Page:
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Theses Doctoral

Indigenous Resources of Mexican-Americans: Perceptions and Utilization

Borrego, Rodolfo

Purpose. The purpose of the study was to examine the network of indigenous resources of the Mexican-American community. Further it was the purpose of the study to explore the knowledge of the respondents regarding the issue of concern.

The objectives of this study were threefold. The primary objective was to contribute to the body of knowledge on Mexican-Americans and secondly to explore their network of indigenous resources. The final objective of this study was to contribute to theory development and provide recommendations for social work practice and intervention with Mexican-Americans.

Method. The study was exploratory-descriptive, and the setting for the research was Tulare County in the Central San Joaquin Valley, California.

The host agency for the study was Tulare County Headstart and Child Care Agency. Thirty-six couples, 18 first generation and 18 second generation were randomly selected as the sample of the study. None of the participants were, past or present, a client of Mental Health Services, which was one of the criteria for the sample selection.

Respondents participated in interviews that were prearranged. The interviews were facilitated with a research instrument designed to explore the most salient elements of the network of indigenous resources. Analysis of the data collected was performed by qualitative and quantitative methods.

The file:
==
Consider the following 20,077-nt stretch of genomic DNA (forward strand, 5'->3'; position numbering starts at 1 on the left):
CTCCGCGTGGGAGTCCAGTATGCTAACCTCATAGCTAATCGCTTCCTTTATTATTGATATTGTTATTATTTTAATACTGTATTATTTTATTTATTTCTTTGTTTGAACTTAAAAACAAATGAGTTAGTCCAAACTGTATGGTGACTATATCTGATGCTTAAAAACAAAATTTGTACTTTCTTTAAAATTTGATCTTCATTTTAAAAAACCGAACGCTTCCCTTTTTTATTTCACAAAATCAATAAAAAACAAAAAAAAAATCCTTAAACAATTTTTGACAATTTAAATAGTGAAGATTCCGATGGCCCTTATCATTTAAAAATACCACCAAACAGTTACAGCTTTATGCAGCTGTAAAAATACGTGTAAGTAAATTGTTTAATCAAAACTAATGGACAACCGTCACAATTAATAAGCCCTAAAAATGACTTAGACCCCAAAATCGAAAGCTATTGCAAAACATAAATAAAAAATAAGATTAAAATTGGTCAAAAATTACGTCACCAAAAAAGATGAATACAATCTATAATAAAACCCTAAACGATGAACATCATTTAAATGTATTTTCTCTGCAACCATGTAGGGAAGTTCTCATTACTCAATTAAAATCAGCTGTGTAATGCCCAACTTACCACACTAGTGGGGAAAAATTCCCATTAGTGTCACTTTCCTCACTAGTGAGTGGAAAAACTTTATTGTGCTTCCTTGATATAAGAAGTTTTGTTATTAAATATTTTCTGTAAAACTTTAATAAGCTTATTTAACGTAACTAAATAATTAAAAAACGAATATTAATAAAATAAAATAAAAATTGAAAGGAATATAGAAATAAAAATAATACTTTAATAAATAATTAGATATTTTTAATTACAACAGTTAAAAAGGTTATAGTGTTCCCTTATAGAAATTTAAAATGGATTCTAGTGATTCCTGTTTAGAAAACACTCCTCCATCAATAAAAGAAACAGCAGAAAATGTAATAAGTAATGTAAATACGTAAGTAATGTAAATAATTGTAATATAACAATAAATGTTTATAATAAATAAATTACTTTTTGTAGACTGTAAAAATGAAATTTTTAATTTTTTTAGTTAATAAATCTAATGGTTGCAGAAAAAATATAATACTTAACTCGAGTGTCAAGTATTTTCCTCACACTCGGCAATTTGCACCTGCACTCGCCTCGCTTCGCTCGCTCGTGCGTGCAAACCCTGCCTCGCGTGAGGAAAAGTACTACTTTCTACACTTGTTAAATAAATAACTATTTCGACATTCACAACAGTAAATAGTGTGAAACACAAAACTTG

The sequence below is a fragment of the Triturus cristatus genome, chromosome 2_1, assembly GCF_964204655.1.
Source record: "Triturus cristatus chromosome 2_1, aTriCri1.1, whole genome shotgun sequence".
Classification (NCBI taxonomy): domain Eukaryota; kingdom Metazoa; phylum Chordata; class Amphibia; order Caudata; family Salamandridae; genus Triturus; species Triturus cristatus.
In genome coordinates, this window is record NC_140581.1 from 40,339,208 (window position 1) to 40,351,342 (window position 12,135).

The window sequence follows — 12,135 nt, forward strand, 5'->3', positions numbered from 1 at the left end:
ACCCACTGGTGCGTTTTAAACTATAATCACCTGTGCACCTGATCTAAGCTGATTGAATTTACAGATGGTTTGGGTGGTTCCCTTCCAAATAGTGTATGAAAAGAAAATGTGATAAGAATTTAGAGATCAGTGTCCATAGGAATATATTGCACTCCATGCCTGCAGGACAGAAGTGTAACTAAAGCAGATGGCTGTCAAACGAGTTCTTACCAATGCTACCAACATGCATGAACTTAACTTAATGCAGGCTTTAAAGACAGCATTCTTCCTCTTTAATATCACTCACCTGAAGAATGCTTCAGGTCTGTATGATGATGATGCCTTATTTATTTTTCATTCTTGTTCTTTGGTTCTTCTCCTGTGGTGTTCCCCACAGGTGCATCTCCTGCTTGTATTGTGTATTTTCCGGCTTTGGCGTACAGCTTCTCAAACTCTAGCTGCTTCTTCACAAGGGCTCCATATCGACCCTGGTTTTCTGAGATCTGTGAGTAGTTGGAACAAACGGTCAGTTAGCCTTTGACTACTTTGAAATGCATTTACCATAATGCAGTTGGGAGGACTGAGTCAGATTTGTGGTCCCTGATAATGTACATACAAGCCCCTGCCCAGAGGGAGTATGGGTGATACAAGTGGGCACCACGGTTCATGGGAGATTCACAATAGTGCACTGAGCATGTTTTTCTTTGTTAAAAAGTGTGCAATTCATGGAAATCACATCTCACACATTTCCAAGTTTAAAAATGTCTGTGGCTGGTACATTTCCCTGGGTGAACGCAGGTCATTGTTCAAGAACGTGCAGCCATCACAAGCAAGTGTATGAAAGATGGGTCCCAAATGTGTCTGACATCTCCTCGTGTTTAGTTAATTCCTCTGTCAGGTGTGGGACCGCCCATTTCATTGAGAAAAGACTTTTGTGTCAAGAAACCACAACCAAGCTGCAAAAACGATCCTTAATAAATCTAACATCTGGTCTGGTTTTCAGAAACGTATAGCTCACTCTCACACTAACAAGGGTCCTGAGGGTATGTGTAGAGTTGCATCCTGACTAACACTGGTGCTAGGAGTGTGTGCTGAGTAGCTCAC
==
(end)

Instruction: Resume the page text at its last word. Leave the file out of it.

Conclusions. Generally the data revealed that a well defined and functioning system of indigenous resources exist among Mexican-Americans. On most aspects of the indigenous resources and utilization, no difference was determined between the first and second generation respondents.

It was found that the sample was youthful and involved in the life tasks of child rearing and family development. Their outlook on life is controlled by a well developed system of belief which is guided by belief in God and evil. Their overall family orientation was extended in nature and in some cases friends and compadres were considered as part or extension of the family. Finally, it was found that curanderos and priests/ministers have a significant role for the respondents in regard to provision of assistance/help for life problems.

Recommendations. The findings have implications for social work theory development and social work practice. Sensitivity and awareness is necessary in relation to the cultural, social, and environment of Mexican-Americans. This is of critical importance in the provision of intervention and services. Further social work practitioners need to be cognizant that Mexican-American clients within their relationships and beliefs may possess a wealth of indigenous resources. And a concerted effort must be made to engage the indigenous resources as part of the helping system.

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Academic Units
Social Work
Degree
Ph.D., Columbia University
Published Here
May 4, 2015
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